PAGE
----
Cooperative Economics: Why You Should Team Up to Build Your Business Rather than Do It Alone

Some entrepreneurs come up with the perfect idea at the right time at the right price and execute the right go-to-market plan while the stars are aligned, make truck loads of money, sell their companies for millions (or billions) and jet off into the sunset for one of Puffy‘s or Sir Richard Branson‘s parties.

The rest of us don’t have it that easy.

To be a success you have to be very smart about how you manage your money, time, business and energy.  The stamina it takes to build a successful business is rarely discussed but it is very real.  Day in and day out, you are working to grow the business.  You wake up thinking about your next move, during the day you execute that next move, in the evening you’re thinking about the move after that.  Over time, this has a definite impact on your mind, body and family.

With the extra pressures of the sludge economy we’re currently working through, and with capital being a bit more difficult to come by, you should consider collaborating with other entrepreneurs to take your idea or existing business to the next level.  As entrepreneurs, we are always eager to prove ourselves and show off our business chops, so initially the idea of collaboration may be a turn off. You may think that anyone interested in the same business as you is a competitor.  You may also feel that collaborating is an admission of entrepreneurial weakness.  I understand where you are coming from; but I encourage you to embrace new perspectives.

Without shame, Fortune 500 companies use collaboration to their benefit.  In fact, large companies would select collaboration over innovation any day because their number one goal is to reduce risk and make more money.  That’s why large companies buy smaller companies that have come up with something new and proven.  Even if it sounds good, big companies want no part of it until it is a proven product or service.  That’s also why they team up with other Fortune 500 companies to produce events, create new products and conduct research—because it spreads the risk around and increases the chances for success when you have multiple people with various skill sets working on a problem or opportunity.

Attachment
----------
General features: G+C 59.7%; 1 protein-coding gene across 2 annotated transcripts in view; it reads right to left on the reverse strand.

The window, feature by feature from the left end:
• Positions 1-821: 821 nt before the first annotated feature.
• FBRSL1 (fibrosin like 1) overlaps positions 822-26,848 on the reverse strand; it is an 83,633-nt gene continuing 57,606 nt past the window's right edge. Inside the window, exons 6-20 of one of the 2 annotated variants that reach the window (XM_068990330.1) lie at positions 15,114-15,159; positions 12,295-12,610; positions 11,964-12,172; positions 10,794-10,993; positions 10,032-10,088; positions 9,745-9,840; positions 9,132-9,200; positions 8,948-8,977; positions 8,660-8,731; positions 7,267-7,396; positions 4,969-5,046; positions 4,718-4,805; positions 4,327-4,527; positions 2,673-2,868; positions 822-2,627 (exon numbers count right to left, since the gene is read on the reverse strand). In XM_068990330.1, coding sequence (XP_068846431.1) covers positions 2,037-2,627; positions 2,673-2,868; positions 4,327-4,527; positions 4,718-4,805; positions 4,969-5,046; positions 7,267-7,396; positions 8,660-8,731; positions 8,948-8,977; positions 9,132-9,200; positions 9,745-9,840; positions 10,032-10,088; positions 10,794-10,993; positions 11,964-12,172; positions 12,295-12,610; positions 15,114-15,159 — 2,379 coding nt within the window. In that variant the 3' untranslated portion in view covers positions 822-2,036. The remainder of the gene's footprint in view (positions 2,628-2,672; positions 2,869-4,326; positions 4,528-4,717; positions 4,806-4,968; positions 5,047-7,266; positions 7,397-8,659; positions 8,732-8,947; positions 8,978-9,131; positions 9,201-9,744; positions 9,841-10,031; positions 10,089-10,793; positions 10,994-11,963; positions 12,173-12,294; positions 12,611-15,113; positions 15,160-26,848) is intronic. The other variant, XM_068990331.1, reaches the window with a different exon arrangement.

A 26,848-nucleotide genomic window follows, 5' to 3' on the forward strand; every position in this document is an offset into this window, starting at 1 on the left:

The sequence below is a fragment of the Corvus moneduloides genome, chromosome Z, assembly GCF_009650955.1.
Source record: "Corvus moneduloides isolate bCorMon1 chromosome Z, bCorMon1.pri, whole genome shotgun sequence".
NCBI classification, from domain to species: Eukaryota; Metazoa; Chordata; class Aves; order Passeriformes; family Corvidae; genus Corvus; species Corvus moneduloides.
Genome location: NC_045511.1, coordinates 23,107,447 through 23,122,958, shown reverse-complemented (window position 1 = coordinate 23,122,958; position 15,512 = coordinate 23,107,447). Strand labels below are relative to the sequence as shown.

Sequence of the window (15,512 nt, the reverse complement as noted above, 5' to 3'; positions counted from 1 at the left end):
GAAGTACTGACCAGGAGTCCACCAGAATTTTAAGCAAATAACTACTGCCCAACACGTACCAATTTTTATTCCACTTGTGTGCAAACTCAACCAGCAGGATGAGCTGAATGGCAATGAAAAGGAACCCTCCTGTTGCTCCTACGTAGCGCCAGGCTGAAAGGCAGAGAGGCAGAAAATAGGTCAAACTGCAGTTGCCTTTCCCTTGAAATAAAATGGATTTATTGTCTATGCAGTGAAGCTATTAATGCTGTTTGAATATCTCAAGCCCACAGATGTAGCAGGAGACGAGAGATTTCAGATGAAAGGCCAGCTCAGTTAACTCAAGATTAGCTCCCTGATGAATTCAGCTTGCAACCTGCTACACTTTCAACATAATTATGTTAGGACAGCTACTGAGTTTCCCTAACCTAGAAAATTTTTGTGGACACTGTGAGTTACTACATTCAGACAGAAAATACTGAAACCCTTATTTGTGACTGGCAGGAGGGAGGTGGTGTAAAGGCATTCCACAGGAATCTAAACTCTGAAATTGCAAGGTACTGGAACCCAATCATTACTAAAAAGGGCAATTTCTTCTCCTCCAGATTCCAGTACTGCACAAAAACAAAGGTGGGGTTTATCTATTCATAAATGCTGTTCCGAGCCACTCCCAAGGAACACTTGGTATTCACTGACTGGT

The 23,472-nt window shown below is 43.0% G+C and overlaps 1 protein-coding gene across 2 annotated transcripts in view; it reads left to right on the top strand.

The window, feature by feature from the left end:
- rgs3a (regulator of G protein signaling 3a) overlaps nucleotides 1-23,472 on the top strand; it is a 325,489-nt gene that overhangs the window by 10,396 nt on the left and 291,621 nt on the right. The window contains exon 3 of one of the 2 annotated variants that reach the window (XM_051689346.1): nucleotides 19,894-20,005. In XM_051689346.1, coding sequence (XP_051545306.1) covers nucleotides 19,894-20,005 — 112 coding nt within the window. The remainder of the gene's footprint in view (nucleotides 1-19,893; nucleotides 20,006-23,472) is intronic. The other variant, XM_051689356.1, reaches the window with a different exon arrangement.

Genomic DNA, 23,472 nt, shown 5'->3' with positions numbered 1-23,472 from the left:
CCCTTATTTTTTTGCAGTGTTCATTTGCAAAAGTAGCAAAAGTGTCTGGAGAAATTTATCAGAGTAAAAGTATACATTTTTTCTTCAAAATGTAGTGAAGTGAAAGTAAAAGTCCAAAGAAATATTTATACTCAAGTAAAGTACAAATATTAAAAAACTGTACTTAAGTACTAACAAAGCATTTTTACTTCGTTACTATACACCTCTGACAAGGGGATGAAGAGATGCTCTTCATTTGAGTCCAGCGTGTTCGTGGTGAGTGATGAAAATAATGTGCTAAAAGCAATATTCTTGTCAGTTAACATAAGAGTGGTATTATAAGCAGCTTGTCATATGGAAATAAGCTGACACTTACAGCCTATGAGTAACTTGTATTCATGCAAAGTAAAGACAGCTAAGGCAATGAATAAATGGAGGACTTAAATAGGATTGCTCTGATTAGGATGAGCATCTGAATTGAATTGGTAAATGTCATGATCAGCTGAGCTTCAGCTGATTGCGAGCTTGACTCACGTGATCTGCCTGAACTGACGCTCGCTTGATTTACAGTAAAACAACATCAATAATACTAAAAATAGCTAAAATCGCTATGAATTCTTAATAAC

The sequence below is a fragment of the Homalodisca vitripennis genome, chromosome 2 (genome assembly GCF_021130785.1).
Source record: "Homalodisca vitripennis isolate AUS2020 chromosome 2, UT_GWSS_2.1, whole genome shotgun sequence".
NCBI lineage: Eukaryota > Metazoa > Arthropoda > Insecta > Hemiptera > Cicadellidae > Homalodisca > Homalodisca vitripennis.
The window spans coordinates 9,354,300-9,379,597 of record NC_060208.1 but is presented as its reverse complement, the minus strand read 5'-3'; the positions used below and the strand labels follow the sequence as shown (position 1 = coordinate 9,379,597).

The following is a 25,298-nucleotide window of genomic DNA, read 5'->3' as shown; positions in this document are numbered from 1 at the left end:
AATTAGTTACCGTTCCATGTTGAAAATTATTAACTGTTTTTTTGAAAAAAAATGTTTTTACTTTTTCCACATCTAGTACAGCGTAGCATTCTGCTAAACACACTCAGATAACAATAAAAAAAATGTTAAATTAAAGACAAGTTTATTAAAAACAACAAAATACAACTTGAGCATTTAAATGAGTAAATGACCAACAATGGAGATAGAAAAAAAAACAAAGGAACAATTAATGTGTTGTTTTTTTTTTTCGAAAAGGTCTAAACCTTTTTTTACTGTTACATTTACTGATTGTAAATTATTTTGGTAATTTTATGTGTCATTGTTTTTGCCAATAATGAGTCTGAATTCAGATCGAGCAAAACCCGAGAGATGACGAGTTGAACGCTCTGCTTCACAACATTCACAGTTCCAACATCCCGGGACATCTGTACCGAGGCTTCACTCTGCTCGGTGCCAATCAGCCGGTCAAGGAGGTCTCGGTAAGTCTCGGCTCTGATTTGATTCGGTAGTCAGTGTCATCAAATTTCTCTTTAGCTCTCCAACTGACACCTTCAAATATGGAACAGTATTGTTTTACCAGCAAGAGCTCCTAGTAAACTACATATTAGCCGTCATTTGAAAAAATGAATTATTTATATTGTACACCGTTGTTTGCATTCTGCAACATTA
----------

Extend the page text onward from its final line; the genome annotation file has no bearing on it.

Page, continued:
Use this strategy to your advantage. Instead of a publicist, accountant, attorney and chef starting four separate businesses—such as a PR firm, accounting firm, law office and restaurant—those same four professionals could join forces and start one company.  For example, if they launched a catering business, the publicist could work on marketing, PR and sales; the accountant could manage the businesses’ finances; the attorney could handle contracts and other legal matters; and the chef could prepare the food.  When problems arise, there would be four smart people to figure out a solution rather than one person jumping through hoops alone.

And there would be four times the resources and networks to tap into to grow and position the business for long term success.  Sure, they might each only own 25 percent of the company but 25 percent of a million dollars is much better than 100 percent of $50,000.  Nationally, businesses that have multiple people working in them earn seven times more revenue than businesses operated by solo entrepreneurs.

I know it feels good to the ego to say, “I did all of this myself,” but you may find in these tough times that you’ll have a better quality of life, solve problems faster and make more money if you engage in cooperative economics by collaborating with other entrepreneurs.

Felicia Joy is a nationally recognized entrepreneur who created $50 million in value for the various organizations and companies she served in corporate America before launching her business enterprise. She is the author of Hybrid Entrepreneurship: How the Middle Class Can Beat the Slow Economy, Earn Extra Income and Reclaim the American Dream and a regular contributor on CNN. Follow her @feliciajoy.